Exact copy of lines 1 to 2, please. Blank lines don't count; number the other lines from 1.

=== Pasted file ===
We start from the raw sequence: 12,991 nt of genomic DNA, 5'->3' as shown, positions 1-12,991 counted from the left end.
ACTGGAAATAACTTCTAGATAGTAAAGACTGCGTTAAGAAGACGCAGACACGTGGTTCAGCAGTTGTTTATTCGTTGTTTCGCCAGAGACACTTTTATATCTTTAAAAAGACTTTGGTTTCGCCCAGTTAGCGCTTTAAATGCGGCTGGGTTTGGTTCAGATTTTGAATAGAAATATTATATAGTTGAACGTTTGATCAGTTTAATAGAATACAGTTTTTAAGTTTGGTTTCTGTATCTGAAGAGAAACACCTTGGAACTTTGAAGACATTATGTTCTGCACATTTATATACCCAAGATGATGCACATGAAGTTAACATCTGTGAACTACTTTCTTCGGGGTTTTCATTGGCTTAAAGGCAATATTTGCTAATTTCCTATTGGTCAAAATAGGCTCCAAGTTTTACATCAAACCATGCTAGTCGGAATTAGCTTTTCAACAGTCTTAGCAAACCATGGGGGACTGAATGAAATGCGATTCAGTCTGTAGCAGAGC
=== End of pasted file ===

We start from the raw sequence: 12,991 nt of genomic DNA, 5'->3' as shown, positions 1-12,991 counted from the left end.
ACTGGAAATAACTTCTAGATAGTAAAGACTGCGTTAAGAAGACGCAGACACGTGGTTCAGCAGTTGTTTATTCGTTGTTTCGCCAGAGACACTTTTATATCTTTAAAAAGACTTTGGTTTCGCCCAGTTAGCGCTTTAAATGCGGCTGGGTTTGGTTCAGATTTTGAATAGAAATATTATATAGTTGAACGTTTGATCAGTTTAATAGAATACAGTTTTTAAGTTTGGTTTCTGTATCTGAAGAGAAACACCTTGGAACTTTGAAGACATTATGTTCTGCACATTTATATACCCAAGATGATGCACATGAAGTTAACATCTGTGAACTACTTTCTTCGGGGTTTTCATTGGCTTAAAGGCAATATTTGCTAATTTCCTATTGGTCAAAATAGGCTCCAAGTTTTACATCAAACCATGCTAGTCGGAATTAGCTTTTCAACAGTCTTAGCAAACCATGGGGGACTGAATGAAATGCGATTCAGTCTGTAGCAGAGC